Opening Statement: Chairman K. Michael Conaway Review of U.S. International Food Aid

Jun 24, 2015

Remarks as prepared for delivery:

For over six decades, the United States has played a leading role in global efforts to alleviate hunger and malnutrition and to enhance food security through international food aid. Today’s hearing marks the beginning of the Committee’s work to review those efforts.

As we begin this process, it is important that we start off with an overview from the top, so I am grateful that representatives from the respective agencies charged with implementing these programs were able to testify before us today.

By 2050, the world’s population is expected to grow by 30 percent—from approximately 7 billion to 9 billion people. Likewise, demand for food is projected to grow by as much as 60 percent. A significant portion of this growth will occur in some of the world’s poorest countries. These projections not only underscore the importance of reviewing the efficiency of these programs in achieving their stated objectives, but also the importance of maintaining broad support for these programs. While we rightly focus on trying to achieve global food security—ultimately eliminating the need for food aid altogether—the fact remains that hundreds of millions of people around the globe remain hungry, placing unlimited demand on food aid resources.  On behalf of the people these programs are intended to help, it is critically important that we ensure that these programs are working as intended.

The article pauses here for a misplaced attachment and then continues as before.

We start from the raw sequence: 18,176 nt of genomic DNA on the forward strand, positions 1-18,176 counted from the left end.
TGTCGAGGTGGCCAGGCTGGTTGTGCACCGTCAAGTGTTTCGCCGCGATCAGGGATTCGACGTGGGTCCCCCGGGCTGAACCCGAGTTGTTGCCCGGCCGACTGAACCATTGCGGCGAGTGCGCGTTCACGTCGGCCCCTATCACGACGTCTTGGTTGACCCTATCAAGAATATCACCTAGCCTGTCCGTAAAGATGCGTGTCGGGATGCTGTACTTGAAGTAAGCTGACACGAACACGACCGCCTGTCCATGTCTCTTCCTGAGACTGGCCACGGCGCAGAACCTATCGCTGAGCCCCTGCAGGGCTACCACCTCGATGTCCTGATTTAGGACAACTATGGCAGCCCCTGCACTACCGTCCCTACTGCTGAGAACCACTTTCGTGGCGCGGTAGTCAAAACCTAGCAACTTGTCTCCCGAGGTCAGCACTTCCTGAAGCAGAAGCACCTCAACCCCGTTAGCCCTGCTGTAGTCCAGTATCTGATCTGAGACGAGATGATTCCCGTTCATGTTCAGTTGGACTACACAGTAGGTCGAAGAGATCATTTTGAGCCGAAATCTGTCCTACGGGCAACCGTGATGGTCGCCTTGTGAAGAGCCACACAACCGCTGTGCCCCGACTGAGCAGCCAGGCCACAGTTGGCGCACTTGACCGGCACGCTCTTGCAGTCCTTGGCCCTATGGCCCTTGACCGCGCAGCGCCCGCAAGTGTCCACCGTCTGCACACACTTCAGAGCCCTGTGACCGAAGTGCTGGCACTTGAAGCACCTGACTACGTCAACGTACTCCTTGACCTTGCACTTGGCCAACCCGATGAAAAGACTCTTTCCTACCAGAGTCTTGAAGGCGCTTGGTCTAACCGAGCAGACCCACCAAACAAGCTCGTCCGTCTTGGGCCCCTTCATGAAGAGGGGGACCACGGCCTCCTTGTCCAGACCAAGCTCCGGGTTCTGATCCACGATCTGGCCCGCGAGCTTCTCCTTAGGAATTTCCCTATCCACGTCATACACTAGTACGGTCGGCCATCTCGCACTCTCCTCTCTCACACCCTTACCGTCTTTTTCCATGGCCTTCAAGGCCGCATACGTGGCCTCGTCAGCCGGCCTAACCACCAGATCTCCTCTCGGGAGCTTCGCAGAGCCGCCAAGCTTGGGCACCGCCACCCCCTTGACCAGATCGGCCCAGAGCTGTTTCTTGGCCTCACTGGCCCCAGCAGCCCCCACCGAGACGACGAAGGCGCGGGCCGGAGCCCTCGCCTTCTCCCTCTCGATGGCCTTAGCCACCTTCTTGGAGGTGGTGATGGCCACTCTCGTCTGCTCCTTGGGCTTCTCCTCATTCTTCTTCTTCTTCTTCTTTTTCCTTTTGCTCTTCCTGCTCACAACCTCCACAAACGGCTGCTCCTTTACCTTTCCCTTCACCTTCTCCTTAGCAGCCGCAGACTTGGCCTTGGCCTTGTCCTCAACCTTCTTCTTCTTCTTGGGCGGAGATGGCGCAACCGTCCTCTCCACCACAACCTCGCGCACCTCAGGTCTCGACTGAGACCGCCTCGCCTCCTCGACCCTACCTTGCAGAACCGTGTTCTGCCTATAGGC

Agricultural commodities grown by our farmers here at home have been a core component of U.S. international food aid programs for over 60 years now. That said, I am aware of the continued calls for additional reform to these programs—Title II of the Food for Peace Act in particular. However, I think the balance struck in the most recent farm bill shows the agricultural community’s recognition of those concerns. It is prudent that we monitor the outcome of this added flexibility over the life of the Farm Bill to get a better sense of what is working and what needs to be improved.

I fear it is shortsighted to charge ahead with efforts to transition Title II into a program virtually indistinguishable from the cash assistance programs already provided for by the Foreign Assistance Act.   This is especially the case given GAO’s concerns with the integrity of those cash-based programs, including vulnerability to counterfeiting, diversion, fraud, and misuse.

I also share similar concerns regarding negotiations that circumvent the traditional agricultural community—an instrumental part of the coalition responsible for the proud legacy of global food aid. Any additional food aid reforms should be debated in an open and transparent manner and should be debated in the context of developing the next farm bill.  I hold the same view when it comes to discussions about whole-of-government approaches to global food security; agriculture must be an integral part of those discussions.

Those advocating reform often talk about the importance of having “a variety of tools in the toolbox.” It seems to me that the current slate of international food aid programs provides just that. Today I look forward to hearing from the agency witnesses on why that may or may not be the case, and hope that each of us gain a better understanding of these important programs.

Again, thank you all for being here today, and I look forward to continuing to work with you throughout this review process.

I now yield to the Ranking Member for any remarks he would like to make.